Sunday 7th August 2022, Liz Roodhouse

All Age Worship

Luke 12: 32 - 40

Sunday 7th August  2022, Eighth after Trinity

Liz Roodhouse

I wonder what words stood out for you when Daphne read this first part of today’s Gospel reading from Luke. For me it was “Don’t be afraid”. It made me reflect on what I’m afraid of and what others may be fearful and anxious about and I started thinking about how my fears get in the way of my relationship with God and being happy in my own skin. Fear can be crippling and weigh us down. Our world seems to run on fear doesn’t it? Fear what we can’t see or don’t know and understand and the media fuels it.

I expect the sportsmen and women who have been competing in the Commonwealth Games this week have been afraid of failing to achieve their personal best. Many of us may be fearful of what the year ahead will bring with recession predicted and energy prices rising even more. Some of us may be afraid of making the same mistakes in a relationship or of disappointing others or of a medical procedure or of meeting a tight deadline when there is still so much to pull together. That’s the situation my daughter is in at the moment as she and her prepare to submit a bid for Leeds to host next year’s Eurovision Son Contest.

 In Uganda, Kenya, Somalia and Ethiopia, where livestock deaths, failed harvests, water shortages and Covid are making life very, very difficult parents must be terrified that they will lose members of their family as a result of living in the worst drought conditions for 40 years. In Ethiopia I recently read that food costs were now 66% more than they were a few months ago. My fears seem so insubstantial compared – fearful of driving on unfamiliar roads, fearful of letting people down and a month ago fearful that I would say the wrong thing when I visited my dying mother-in-law.

So what are you scared of and how do you deal with fears? Please take a minute or two to think about it and then, if you feel able, share your fears with the people sitting near you.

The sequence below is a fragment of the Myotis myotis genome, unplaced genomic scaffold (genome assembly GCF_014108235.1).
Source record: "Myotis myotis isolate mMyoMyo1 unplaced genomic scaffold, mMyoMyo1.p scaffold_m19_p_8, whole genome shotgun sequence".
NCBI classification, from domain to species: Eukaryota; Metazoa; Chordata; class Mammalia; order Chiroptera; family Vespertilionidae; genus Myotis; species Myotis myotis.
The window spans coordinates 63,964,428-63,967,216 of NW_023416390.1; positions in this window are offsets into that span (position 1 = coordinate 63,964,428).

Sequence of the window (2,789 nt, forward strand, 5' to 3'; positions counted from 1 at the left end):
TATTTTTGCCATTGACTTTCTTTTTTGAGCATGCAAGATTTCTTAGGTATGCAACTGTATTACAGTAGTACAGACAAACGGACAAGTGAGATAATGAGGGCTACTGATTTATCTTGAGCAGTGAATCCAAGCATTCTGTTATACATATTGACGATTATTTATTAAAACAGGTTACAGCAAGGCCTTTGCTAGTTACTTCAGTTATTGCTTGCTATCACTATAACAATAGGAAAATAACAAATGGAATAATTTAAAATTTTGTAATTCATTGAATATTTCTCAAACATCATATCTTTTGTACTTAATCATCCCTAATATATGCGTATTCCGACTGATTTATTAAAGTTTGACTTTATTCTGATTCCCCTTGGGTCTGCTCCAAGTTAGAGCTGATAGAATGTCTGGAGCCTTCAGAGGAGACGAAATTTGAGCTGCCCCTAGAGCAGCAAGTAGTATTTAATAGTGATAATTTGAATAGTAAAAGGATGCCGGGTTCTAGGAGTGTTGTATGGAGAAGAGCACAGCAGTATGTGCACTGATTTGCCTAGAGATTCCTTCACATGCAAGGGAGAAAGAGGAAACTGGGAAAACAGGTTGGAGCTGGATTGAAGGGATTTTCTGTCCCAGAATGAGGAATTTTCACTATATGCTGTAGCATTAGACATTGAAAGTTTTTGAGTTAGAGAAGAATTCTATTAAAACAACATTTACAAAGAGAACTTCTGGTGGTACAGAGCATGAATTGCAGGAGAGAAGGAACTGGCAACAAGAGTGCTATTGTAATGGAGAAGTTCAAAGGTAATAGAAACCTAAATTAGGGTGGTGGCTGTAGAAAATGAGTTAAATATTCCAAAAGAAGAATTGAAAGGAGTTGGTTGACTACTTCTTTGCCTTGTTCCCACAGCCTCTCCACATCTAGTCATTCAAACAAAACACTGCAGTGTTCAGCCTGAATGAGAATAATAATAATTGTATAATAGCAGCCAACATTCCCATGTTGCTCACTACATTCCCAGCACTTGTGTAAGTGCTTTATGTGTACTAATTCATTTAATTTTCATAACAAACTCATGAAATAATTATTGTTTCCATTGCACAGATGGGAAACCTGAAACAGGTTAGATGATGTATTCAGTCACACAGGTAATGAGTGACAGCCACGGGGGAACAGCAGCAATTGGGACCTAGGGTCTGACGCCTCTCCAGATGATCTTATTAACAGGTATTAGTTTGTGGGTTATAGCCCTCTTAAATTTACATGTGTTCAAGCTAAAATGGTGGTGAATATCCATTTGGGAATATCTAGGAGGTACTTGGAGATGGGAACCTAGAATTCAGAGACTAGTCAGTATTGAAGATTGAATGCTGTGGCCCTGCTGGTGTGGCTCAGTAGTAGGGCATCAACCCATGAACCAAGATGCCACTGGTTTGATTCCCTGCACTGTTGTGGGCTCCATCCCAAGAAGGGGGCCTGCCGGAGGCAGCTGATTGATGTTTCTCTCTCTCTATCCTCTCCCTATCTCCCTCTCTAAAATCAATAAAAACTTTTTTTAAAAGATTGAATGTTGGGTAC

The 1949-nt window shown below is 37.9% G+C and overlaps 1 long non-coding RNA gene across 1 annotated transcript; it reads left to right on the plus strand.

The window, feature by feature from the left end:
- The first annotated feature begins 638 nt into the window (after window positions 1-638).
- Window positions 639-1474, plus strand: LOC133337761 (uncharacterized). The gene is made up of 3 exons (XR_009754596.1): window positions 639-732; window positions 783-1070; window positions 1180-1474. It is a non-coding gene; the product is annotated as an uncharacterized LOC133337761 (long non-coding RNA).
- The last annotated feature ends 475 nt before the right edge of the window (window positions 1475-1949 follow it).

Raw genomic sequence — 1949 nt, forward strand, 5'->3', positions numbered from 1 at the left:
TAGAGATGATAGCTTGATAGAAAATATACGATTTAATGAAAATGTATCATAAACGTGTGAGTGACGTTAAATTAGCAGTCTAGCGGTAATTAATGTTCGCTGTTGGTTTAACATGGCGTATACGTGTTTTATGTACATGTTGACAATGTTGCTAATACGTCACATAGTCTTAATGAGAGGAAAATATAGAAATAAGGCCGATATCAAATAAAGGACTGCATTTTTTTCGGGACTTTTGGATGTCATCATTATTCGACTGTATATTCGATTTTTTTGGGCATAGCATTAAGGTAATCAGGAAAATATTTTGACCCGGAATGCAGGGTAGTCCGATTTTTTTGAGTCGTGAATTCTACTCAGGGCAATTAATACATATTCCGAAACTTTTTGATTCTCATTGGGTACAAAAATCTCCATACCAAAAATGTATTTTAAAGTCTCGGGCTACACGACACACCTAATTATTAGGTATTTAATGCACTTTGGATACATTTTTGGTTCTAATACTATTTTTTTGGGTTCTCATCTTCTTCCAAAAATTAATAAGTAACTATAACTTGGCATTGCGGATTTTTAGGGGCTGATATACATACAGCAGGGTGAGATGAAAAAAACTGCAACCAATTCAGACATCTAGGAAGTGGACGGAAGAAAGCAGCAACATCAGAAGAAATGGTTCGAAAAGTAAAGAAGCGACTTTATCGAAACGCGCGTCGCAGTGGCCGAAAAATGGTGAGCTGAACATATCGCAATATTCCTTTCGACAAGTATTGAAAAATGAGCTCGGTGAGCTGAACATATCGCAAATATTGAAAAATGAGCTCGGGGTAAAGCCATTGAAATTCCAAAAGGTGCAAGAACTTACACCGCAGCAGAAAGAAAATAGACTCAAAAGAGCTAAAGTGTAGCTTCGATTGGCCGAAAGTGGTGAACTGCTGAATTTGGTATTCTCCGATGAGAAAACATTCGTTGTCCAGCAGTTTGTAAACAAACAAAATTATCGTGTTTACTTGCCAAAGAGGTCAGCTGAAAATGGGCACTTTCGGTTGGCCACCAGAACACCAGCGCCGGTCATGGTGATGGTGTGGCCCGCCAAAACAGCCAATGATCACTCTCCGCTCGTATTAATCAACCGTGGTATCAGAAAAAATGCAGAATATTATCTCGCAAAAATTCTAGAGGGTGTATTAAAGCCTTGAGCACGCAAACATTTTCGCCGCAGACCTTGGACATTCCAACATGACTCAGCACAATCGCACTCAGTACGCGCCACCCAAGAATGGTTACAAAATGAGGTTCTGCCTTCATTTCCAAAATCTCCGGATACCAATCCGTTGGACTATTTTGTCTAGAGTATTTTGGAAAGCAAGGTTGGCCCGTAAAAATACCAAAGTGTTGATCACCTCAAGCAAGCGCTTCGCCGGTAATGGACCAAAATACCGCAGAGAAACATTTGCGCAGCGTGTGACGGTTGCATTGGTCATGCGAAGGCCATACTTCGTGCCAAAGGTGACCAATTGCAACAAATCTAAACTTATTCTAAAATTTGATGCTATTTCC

So many fears can stop us being ready and expectant. But the God we believe in is a God of love and perfect loves casts out fear. So we mustn’t be afraid but trust in Him to provide all our needs. As Mother Julian of Norwich reminds us ‘all will be well’, for contrary to what might seem to be the case  God is in Charge. We must learn to trust that this is the case. How do we do that? I’d love to have a discussion about that but no time today! (Prayer, meditation/being in the moment – i.e. getting rid of background noise)

Let’s go back to the Gospel reading and put it in context. Jesus, whilst he’s travelling with his disciples from Galilee towards Jerusalem, is continuing to teach his disciples about what the kingdom of God is like and how the expectations are different compared to our human expectations. He is preparing them for what is about to happen to him.

Daphne is now going to read the second part of the Gospel reading.

Can you imagine the servants with their lamps lit waiting for their boss to return from a wedding he’s attended? They’d be chatting and laughing and no doubt some would be yawning and ready for bed. He eventually arrives home late – it must have been a very good party because not only is he late but he brings the party home with him and gets them to sit down and eat – he will serve them. Amazing generosity!! Servants treated as guests of honour.

So GENEROSITY is the second thing that stands out for me in today’s Gospel reading. This is the treasure that we are expected to be building up. I wasn’t in church to hear Susanne’s sermon last Sunday but I’m told it was about showing generosity with all the abundance that we’re given so that others are blessed and benefit from our possessions, our time, energy and skills.

Our God is a loving and generous God and he wants us to embrace generosity too. I think this is the readiness that Jesus has in mind – a readiness based on generosity and an accumulation of treasure in heaven where no thief approaches and no moth destroys. Generosity shown to each other within our church, village, local, national and international community. We’re all God’s children made in his image, with the same needs. Imagine a bucket of crabs all trying to claw their way out to freedom. To me this is the world we’re living in. We can unintentionally be that way competing with each other. How wonderful it is when someone gives us a helping hand up the ladder, or we get the privilege to pass the ladder down.

The words of the Gospel invite us to live as if the way of Jesus is true and really does cast out fear. It’s not easy, none of us are perfect, but we must keep trying. Even by responding in a small way our lives will show that perfect love does cast out fear.